10. Suppose now we have a hash table L using the strategy of linear probing, which just stores integer keys (not key-value pairs). The size of the array is N = 11 and the hash function is hash(k) = 3*k%11. Consider the following series of insertions:
```insert(4);
insert(2);
insert(1);
insert(28); ```

(i) Show L after all insertions were performed. (ii) What is the worst-case time to search for one of the four keys 4, 2, 1, or 28?

11. Perform the following operations on the table from (8) and (i) show the result:
12. `      insert( 23);      insert( 63 );      insert( 19 );      insert(13);`

(ii) What is the worst-case time for search for one of the keys 4, 2, 1, 28, 23, 63, 19, or 13 in the table that results?

(iii) What is the average-case time in this table (total the number of comparisons used for searching for each key, and divide by the number of keys, i.e., 8)?

13. Perform the following operations on the table from (9) and show the table that would result:
14. `      delete( 1 );      delete(23);      insert(5);`

## Part B: Programming Problems (90 points)

### Problem B.1: Binary Search Tree Practice (25 points)

For this problem, you must develop the following methods which perform basic tests and operations on binary trees; the template TreeRecursion.java contains a unit test which you must uncomment one test at a time to test your implementation of these methods. The definitions of these kinds of trees are taken from the Wikipedia page on Binary Trees, which contains some more explanations and diagrams.

You may not use any loops in your implementation of these methods, so, yes, they must be recursive.

```  // B.1.1:  return the number of nodes in the tree -- just to get you started, already solved in lecture!

private static int size(Node t) {...}

// B.1.2:  print out a string representation of a binary tree using parentheses, infix style (see unit test)

private static String treeToString(Node r) {...}

// B.1.3:  print out a string representation of a binary tree using parentheses, prefix style (see unit test)

private static String treeToString2(Node r) {...}

// B.1.4: Count the number of leaves in a binary tree    private static int numLeaves(Node r) {...}

// B.1.5:  make a copy of a binary tree

private static Node copy(Node r) {

// B.1.6:  reverse the tree by exchanging left and right pointers (you will modify the original tree)

public static Node reverse(Node r) {...}

// B.1.7:  return true if the binary tree satisfies the binary search tree property, false otherwise
// Hint: write a helper method isBSTHelper(Node r, int lo, int hi) which checks if all items in
//     the tree are between the lower bound lo and the upper bound hi. If you do not know the
//     lower bound, use Integer.MIN_VALUE and if you do not know the upper bound use Integer.MAX_VALUE.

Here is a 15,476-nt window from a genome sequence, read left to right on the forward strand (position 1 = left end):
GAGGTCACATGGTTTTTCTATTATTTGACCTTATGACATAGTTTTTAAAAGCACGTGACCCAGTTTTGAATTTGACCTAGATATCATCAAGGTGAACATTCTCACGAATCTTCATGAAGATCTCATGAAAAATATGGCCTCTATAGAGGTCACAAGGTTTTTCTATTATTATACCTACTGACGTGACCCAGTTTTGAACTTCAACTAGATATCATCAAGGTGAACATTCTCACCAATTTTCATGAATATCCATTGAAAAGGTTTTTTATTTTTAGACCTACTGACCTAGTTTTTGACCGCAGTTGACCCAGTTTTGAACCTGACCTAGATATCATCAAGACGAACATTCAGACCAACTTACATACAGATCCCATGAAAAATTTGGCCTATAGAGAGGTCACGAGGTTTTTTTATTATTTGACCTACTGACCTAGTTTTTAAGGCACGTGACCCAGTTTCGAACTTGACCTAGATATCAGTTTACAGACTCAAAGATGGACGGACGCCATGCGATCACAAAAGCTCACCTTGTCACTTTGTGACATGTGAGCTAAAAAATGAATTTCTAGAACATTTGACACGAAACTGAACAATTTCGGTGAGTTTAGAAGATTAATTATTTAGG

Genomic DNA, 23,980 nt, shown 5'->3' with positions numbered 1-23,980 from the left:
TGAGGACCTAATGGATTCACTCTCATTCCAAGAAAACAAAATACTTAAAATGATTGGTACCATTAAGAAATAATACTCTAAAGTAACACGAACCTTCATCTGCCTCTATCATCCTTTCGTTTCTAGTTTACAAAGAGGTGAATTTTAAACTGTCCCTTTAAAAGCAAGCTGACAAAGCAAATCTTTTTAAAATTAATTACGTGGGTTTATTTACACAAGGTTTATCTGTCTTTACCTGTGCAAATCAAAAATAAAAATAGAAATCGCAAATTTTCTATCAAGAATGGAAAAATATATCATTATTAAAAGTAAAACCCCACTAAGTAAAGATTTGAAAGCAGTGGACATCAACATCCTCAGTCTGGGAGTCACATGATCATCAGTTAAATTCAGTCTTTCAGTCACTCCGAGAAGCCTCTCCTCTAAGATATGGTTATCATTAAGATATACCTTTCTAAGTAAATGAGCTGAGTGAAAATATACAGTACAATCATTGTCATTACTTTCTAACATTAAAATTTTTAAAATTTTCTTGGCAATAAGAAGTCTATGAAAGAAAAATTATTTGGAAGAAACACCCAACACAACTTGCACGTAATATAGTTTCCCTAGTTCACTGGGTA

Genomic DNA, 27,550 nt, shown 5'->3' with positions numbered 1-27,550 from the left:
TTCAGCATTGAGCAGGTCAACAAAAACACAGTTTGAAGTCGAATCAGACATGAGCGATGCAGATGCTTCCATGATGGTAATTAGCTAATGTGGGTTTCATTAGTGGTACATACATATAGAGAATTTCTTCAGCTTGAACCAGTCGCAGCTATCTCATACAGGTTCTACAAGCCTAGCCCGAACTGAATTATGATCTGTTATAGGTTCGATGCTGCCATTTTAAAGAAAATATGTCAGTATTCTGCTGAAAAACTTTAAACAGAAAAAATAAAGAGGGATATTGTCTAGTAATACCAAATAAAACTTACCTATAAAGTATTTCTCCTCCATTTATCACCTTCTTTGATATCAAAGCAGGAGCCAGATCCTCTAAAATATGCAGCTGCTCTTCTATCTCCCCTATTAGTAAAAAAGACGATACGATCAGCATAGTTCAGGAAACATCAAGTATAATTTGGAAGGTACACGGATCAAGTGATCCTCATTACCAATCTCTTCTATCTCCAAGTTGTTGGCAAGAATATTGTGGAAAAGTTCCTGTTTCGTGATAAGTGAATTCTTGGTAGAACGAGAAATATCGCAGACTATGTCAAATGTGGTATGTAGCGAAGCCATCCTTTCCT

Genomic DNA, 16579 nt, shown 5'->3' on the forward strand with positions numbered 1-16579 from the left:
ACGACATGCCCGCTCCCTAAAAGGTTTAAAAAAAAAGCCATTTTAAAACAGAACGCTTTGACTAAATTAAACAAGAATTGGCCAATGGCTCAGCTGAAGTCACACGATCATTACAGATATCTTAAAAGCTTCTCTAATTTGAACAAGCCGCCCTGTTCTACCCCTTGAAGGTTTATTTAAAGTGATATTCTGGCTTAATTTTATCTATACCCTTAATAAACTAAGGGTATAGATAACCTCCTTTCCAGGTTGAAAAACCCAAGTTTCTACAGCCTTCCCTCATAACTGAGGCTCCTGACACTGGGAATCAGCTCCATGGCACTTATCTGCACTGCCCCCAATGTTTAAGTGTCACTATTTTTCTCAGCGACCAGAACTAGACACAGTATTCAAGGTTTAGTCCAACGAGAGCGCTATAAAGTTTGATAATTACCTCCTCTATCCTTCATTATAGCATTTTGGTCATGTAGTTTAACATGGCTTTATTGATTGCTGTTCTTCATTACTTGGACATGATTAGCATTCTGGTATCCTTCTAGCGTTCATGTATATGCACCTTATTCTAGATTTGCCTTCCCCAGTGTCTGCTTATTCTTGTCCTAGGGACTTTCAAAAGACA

public static boolean isBST(Node r) {...}

// B.1.8:  return true if r is a degenerate binary tree, ie.,  in which all nodes have 0 or 1 child;
// a null tree is not degenerate, but a one-node tree is degenerate.

public static boolean isDegenerate(Node r) {...}

// B.1.9:  A perfect binary tree is a perfect triangle; test by checking recursively that both subtrees of each node have same size, OR
// find the height and the size and determine if these two quantities have exactly the relationship implied by a perfect tree.

public static boolean isPerfect(Node r) {...}

// B.1.10:  Determine if the two binary trees are structurally identical
// You MUST do this by recursion on the structure of the trees, and can not
// for example just return treeTostring(r).equals(treeToString(s))....

public static boolean equals(Node r, Node s) {...}

I STRONGLY suggest that you use step-wise refinement, developing one method at a time, and verifying that it passes its performance tests before moving onto the next method. ```

### Problem B.2: Index Table and Inverted Index Table-- 55 pts

For this problem, you must develop a variation of a symbol table called an index table (or sometimes just "index"); this is exactly the same as a symbol table, except that it has a list of values associated with it instead of just a single value. Such a data structure is very useful in a wide variety of applications (see the short description here: PDF).

### BST Representation of an Index

For this problem, you must, first of all, write an ADT `Index.jav`a which stores nodes as a binary search tree, holding String keys with a value which is a list of Strings, stored as a linked list. Thus, you would have two different kinds of nodes, e.g.,

```
private  class Node {      // Nodes for linked lists of values
String value;
Node next;
}

private class TreeNode {   // Nodes for the binary tree
String key;
Node values;             // pointer to linked list of values